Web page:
You Need (more than) a Vacation


Hurry Sickness

If you’re a leader, you’re probably busy.

Leaders in the non-profit and corporate world proudly push for mission impact, productivity, and achievement. Busyness is widely seen as a badge of honor and marker of status.

But in the race to constantly maximize our time and impact, we can feel our emotional and spiritual health begin to erode. We become professionally productive and personally unhealthy. 

Too many leaders are haunted by a feeling that they’re always behind. Leadership demands seem unrelenting and there’s never enough time. We get caught in a cycle of responding to the tyranny of the urgent. 

Psychologists have a term for this: hurry sickness.

Sometimes we’re too busy to notice initially, but the sprinting and juggling will catch up with us. Eventually, it’s not just the leader who suffers. Constant sprinting without catching your breath begins to undermine your leadership impact.

I’ll admit it. It’s easy to get caught up in the race. I like the adrenaline of the race. But in running a race, you need to breathe, right? 

Vacation as Medicine

Unplugging from work to take a vacation is one way to take that metaphorical deep breath.

This summer, I took a much needed vacation with my wife and two daughters. 

We found a cabin in the woods with a terrible cell signal and no WiFi. It was glorious. We had a week full of: no-WiFi, no-email, no crisis-problem solving, hot-chocolate-for-breakfast, discovering-new-places-while-hiking, swimming-underneath-waterfalls, forget-the-day-of-the-week, staying-up-past-bedtime, family-bonding-vacation.

It was a “4-out-of-4-family-members-teared-up-because-the-week-was-over” kind of week.

Time away is essential for replenishment. Medicine for the “hurry sick.” Physically, detoxing from the constant adrenaline of busyness is important. Time and space away from the tyranny of the urgent provides us with needed distance and perspective. Attentive, undistracted time invested in our most important relationships is invaluable.

For a busy leader, taking a vacation can feel like escaping from a house that’s on fire. It’s necessary for survival. 

But there’s a big catch….all vacations end, right?

As much as you need a vacation, your time away won’t address core issues.

As much as you need a vacation, you need more than a vacation. Here are at least three reasons why:

1. Vacations End.

As soon as our family got home and pulled into the driveway, I started noticing things. The overwhelming amount of weeds. The wasps in our eave I can’t seem to get rid of. I remembered the leak in our roof. The landscaping project I’ve promised to start for months.

All the things I was too busy or distracted to address before vacation greeted me at the door. 

Then, I checked my email to see what I missed at work…

Taking a vacation didn’t fix my leaky roof or get rid of the wasps. It simply gave me a reprieve from the constant demand of home upkeep.

2. You have to go back to the very things you needed to get away from.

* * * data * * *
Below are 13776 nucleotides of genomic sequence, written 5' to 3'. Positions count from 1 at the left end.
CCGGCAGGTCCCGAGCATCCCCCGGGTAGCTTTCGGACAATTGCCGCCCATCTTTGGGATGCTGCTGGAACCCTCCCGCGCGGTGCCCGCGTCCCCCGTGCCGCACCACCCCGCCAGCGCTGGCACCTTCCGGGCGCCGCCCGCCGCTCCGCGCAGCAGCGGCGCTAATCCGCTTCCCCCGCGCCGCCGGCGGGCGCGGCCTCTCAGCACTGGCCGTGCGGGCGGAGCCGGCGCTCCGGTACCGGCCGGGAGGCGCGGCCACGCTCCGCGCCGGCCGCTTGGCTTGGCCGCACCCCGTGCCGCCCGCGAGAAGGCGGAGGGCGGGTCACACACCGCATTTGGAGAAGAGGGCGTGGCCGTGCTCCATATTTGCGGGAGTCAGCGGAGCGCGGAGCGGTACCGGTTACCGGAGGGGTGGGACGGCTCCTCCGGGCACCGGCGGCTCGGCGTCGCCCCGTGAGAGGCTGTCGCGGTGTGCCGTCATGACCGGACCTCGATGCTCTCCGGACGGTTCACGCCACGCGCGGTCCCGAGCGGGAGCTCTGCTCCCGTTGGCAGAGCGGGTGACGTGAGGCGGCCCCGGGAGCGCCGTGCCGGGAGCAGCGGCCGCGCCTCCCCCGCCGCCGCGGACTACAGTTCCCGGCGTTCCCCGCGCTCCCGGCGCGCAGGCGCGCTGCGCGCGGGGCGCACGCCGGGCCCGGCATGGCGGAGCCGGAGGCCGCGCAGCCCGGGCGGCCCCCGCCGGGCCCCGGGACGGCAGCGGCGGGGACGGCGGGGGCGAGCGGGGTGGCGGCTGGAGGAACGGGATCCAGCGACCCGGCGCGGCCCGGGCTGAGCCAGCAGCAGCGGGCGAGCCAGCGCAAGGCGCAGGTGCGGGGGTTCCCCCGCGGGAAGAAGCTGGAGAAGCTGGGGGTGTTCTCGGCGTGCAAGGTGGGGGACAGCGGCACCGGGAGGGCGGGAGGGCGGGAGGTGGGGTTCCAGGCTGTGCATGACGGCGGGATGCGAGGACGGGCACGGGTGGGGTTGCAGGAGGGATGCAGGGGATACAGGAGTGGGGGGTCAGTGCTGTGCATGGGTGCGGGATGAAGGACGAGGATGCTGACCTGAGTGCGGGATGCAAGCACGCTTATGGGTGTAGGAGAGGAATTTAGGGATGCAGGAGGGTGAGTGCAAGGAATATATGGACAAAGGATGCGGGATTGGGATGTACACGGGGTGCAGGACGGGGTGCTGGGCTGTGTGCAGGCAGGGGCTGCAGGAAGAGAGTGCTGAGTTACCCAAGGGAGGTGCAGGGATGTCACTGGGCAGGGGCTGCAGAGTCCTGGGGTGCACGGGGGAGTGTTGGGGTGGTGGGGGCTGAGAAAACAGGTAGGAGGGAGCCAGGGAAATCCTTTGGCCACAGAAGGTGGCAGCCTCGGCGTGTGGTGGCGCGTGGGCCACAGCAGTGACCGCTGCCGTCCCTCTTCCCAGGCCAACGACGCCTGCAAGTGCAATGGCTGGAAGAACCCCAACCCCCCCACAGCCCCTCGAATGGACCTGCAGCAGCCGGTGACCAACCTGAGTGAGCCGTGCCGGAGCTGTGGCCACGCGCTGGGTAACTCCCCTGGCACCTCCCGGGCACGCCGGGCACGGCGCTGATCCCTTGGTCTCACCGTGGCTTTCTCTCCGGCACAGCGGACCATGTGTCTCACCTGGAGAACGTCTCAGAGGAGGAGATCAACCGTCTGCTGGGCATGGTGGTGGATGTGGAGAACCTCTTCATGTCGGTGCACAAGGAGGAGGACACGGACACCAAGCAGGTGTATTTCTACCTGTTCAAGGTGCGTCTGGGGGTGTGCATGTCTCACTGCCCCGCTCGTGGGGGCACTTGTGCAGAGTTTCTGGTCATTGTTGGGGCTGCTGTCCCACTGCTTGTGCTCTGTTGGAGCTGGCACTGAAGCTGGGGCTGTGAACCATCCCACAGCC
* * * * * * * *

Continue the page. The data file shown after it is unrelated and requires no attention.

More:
You might be on the path to burnout.

If so, you’re at risk for getting right back on that path after vacation. You don’t want to pick up the same habits and patterns that had consumed you before you left for vacation. Or there might be stressors in your environment that still need to be addressed.

Don’t get me wrong. You need to take a vacation if you are going to maximize your leadership without sacrificing your emotional and spiritual health. There’s plenty of evidence that supports this. 

Stepping away will help you re-engage. Vacation can give you the perspective and replenishment to better deal with the burning house. 

Vacations don’t address core issues. If you are on the path to burnout, taking a vacation is your first step. Your second step is getting the structured support you need after vacation to stay well amidst the busyness of life and work.

3. Structured Support Helps With Re-Entry.

Most of us need to learn a new way of being if we are going to maximize our leadership without sacrificing our emotional and spiritual health. 

The desire to change your behavior is not the same as actually changing your behavior.

To do this, we need structured support.

In my coaching practice, I work with clients to identify underlying core issues that are affecting their leadership impact and well-being.

Together, we identify sources of “the fire in your house” and strategize ways to “put out the fire” or “contain the fire.” 

The goal is to remain healthy and effective while you’re not on vacation.

In coaching lingo: I help leaders strengthen their resilience to sustain their effectiveness without sacrificing their well-being.

How about you? 

What if you didn’t have to sacrifice your well-being in order to be an impactful leader?

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You’ll receive your results within 1-2 business days. Then, we’ll schedule your free 30-minute coaching session. We’ll debrief your results and talk through your situation. We’ll take a solutions-based approach to look for action steps that can help.

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